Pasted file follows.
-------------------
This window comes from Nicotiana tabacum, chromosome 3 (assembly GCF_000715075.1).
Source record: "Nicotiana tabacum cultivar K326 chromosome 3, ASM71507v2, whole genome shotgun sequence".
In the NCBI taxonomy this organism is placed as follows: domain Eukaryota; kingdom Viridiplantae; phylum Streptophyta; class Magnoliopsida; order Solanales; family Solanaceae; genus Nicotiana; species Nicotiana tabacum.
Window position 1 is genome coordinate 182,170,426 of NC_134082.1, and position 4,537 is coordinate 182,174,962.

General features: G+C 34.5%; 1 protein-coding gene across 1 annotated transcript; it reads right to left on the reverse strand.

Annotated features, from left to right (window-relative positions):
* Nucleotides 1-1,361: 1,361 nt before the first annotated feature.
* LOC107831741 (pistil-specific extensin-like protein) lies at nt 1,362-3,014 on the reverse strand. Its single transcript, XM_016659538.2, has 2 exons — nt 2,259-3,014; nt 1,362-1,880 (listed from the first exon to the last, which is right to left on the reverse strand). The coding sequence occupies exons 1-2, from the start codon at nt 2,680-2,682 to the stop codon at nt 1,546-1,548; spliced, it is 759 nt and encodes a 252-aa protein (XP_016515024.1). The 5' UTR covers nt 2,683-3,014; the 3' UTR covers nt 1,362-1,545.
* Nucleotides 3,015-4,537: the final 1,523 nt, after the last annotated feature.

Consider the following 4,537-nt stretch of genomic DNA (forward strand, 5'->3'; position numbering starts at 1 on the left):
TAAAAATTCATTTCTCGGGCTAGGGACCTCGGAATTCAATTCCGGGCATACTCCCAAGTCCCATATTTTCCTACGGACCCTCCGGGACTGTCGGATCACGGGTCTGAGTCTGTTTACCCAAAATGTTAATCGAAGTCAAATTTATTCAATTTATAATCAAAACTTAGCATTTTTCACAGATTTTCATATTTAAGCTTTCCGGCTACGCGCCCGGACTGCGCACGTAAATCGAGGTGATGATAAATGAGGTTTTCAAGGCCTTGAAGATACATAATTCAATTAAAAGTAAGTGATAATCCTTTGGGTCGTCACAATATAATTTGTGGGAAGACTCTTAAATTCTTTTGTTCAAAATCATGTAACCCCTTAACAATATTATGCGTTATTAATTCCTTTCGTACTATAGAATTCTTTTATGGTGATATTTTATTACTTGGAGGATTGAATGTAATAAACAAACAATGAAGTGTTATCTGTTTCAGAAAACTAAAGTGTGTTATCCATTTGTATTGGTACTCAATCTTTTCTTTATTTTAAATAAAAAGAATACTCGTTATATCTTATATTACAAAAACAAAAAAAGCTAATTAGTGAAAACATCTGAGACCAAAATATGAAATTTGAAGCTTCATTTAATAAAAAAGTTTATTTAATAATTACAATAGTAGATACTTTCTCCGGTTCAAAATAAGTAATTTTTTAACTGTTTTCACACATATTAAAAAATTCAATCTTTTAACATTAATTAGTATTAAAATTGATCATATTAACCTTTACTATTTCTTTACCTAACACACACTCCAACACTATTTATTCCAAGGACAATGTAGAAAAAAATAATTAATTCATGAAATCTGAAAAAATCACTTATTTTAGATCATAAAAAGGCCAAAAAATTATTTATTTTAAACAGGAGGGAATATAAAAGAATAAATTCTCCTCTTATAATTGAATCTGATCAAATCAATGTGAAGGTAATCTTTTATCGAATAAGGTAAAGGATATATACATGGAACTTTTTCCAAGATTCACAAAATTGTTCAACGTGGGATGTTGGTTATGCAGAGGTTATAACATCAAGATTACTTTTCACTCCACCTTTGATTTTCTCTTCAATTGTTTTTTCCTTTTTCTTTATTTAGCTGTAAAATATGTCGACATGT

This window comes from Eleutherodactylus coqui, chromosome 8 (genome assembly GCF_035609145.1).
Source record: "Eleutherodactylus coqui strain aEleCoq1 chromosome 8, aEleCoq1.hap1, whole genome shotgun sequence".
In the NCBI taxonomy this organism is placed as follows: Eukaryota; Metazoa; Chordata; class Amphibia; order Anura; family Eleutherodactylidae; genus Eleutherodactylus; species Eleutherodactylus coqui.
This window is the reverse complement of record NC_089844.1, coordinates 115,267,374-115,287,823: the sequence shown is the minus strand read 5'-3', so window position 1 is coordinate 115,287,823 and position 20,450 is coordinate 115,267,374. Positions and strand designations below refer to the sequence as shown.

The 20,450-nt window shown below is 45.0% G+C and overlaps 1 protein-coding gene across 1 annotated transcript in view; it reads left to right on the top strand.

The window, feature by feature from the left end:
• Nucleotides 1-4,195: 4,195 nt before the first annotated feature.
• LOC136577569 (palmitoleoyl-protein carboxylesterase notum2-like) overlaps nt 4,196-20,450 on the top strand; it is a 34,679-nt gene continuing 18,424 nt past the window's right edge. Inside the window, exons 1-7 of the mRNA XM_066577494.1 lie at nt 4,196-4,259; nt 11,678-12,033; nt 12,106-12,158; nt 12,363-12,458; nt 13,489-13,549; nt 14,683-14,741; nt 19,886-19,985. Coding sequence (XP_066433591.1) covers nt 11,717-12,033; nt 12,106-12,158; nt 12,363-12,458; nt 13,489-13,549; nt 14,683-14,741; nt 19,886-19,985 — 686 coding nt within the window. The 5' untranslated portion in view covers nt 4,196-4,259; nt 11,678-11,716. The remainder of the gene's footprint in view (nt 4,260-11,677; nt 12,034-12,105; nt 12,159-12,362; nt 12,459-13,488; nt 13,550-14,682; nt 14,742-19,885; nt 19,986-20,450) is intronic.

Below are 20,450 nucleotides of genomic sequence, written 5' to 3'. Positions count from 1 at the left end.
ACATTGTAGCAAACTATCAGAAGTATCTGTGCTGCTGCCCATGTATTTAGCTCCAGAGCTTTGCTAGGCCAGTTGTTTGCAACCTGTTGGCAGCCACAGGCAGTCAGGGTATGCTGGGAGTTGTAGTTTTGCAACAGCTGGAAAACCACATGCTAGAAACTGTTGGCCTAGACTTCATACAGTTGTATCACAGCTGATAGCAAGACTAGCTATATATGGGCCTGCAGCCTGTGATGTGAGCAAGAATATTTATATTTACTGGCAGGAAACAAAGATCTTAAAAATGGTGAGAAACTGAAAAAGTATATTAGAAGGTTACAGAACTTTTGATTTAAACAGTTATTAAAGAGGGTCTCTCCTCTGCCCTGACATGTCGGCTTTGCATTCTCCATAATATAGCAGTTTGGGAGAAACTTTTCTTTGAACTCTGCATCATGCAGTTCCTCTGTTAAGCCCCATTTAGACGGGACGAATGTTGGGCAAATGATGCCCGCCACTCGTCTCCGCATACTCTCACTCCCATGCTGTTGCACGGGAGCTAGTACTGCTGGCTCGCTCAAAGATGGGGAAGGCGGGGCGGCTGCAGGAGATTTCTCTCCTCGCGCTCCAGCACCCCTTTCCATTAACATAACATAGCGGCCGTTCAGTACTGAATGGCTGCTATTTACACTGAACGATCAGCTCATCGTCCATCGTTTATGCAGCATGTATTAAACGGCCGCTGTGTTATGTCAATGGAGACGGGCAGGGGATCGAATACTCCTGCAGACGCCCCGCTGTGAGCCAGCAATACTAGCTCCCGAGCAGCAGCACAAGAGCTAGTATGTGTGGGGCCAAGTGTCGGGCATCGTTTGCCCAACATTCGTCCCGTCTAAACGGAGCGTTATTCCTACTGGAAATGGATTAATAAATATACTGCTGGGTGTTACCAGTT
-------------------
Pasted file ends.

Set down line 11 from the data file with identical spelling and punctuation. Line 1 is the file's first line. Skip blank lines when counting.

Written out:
TAAAAATTCATTTCTCGGGCTAGGGACCTCGGAATTCAATTCCGGGCATACTCCCAAGTCCCATATTTTCCTACGGACCCTCCGGGACTGTCGGATCACGGGTCTGAGTCTGTTTACCCAAAATGTTAATCGAAGTCAAATTTATTCAATTTATAATCAAAACTTAGCATTTTTCACAGATTTTCATATTTAAGCTTTCCGGCTACGCGCCCGGACTGCGCACGTAAATCGAGGTGATGATAAATGAGGTTTTCAAGGCCTTGAAGATACATAATTCAATTAAAAGTAAGTGATAATCCTTTGGGTCGTCACAATATAATTTGTGGGAAGACTCTTAAATTCTTTTGTTCAAAATCATGTAACCCCTTAACAATATTATGCGTTATTAATTCCTTTCGTACTATAGAATTCTTTTATGGTGATATTTTATTACTTGGAGGATTGAATGTAATAAACAAACAATGAAGTGTTATCTGTTTCAGAAAACTAAAGTGTGTTATCCATTTGTATTGGTACTCAATCTTTTCTTTATTTTAAATAAAAAGAATACTCGTTATATCTTATATTACAAAAACAAAAAAAGCTAATTAGTGAAAACATCTGAGACCAAAATATGAAATTTGAAGCTTCATTTAATAAAAAAGTTTATTTAATAATTACAATAGTAGATACTTTCTCCGGTTCAAAATAAGTAATTTTTTAACTGTTTTCACACATATTAAAAAATTCAATCTTTTAACATTAATTAGTATTAAAATTGATCATATTAACCTTTACTATTTCTTTACCTAACACACACTCCAACACTATTTATTCCAAGGACAATGTAGAAAAAAATAATTAATTCATGAAATCTGAAAAAATCACTTATTTTAGATCATAAAAAGGCCAAAAAATTATTTATTTTAAACAGGAGGGAATATAAAAGAATAAATTCTCCTCTTATAATTGAATCTGATCAAATCAATGTGAAGGTAATCTTTTATCGAATAAGGTAAAGGATATATACATGGAACTTTTTCCAAGATTCACAAAATTGTTCAACGTGGGATGTTGGTTATGCAGAGGTTATAACATCAAGATTACTTTTCACTCCACCTTTGATTTTCTCTTCAATTGTTTTTTCCTTTTTCTTTATTTAGCTGTAAAATATGTCGACATGT